Shaw Moore mistrusts Ren and forbids Ariel from ever seeing him again. Ren and his classmates want to do away with the law against dancing and have a senior prom. He also teaches Willard how to dance.

After a while, Ariel begins to fall for Ren, prompting her father to complain to Ren's uncle, who explains the circumstances of Ren's mother's death and his opinion that while the reverend may think his daughter is too good for Ren, perhaps Ren is too good for her.

Ariel dumps Chuck, resulting in a fight between them in which Ariel is physically assaulted and gets a black eye. Later in church, Reverend Moore finds out about it and believing Ren responsible, demands his arrest, but Ariel tells him that he cannot blame everything on Ren as he did with Bobby. She then reveals that she lost her virginity, then sarcastically asks him if he will pass another law, as it did not stop her from having sex. Shaw slaps her abruptly, shocking his wife Vi and prompting Ariel to tearfully and angrily criticize his domineering ways and storm out. When Shaw tries to apologize, Vi stops him, telling him he has gone too far. Supporting the dancing movement, she tells him that he is not being good to Ariel; he cannot be everyone's father; and dancing and music are not the problems.

Ren goes before the City Council to request the anti-dancing laws be abolished. As part of his statement, he reads several Bible verses given to him by Ariel, which describe that even in ancient times people would dance to rejoice, exercise, celebrate, or worship. However, Reverend Moore walked into the meeting with the votes to defeat Ren's motion already in his pocket, and it goes down to defeat.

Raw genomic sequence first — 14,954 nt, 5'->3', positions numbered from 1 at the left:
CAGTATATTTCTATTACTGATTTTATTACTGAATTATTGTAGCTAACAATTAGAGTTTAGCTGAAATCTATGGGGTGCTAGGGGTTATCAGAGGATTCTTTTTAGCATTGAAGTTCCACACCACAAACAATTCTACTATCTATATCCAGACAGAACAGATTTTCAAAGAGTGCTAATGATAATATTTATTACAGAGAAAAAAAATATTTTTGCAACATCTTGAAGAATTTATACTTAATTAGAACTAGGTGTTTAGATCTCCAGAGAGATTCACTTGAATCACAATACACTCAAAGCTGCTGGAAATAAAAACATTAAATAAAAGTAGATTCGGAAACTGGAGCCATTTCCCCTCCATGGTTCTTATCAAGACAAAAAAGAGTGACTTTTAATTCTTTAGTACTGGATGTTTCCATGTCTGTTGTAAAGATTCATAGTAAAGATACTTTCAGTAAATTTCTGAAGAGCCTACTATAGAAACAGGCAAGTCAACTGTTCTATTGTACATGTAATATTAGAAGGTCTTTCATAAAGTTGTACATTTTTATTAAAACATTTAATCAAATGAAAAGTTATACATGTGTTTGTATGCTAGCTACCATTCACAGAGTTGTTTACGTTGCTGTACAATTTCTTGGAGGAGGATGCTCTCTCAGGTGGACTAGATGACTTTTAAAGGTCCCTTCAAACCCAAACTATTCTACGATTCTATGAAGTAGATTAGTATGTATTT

Despite the City Council's refusal to abolish the anti-dancing ordinances, Ren's boss Andy Beamis offers his cotton mill, which is technically in the neighboring town of Bayson, as a site where the seniors can have their prom. Knowing that Moore still has enough influence to pressure parents not to let their teenagers come, Ren visits him at the church one evening. In conversation, they realize their common ground is the loss of a loved one. After Shaw tells the story of Bobby, Ren describes his mother's death. He states with quiet determination that even though the City Council voted down the motion to abolish the law, they cannot stop the dance. He then respectfully requests permission to take Ariel to the prom, and Shaw agrees.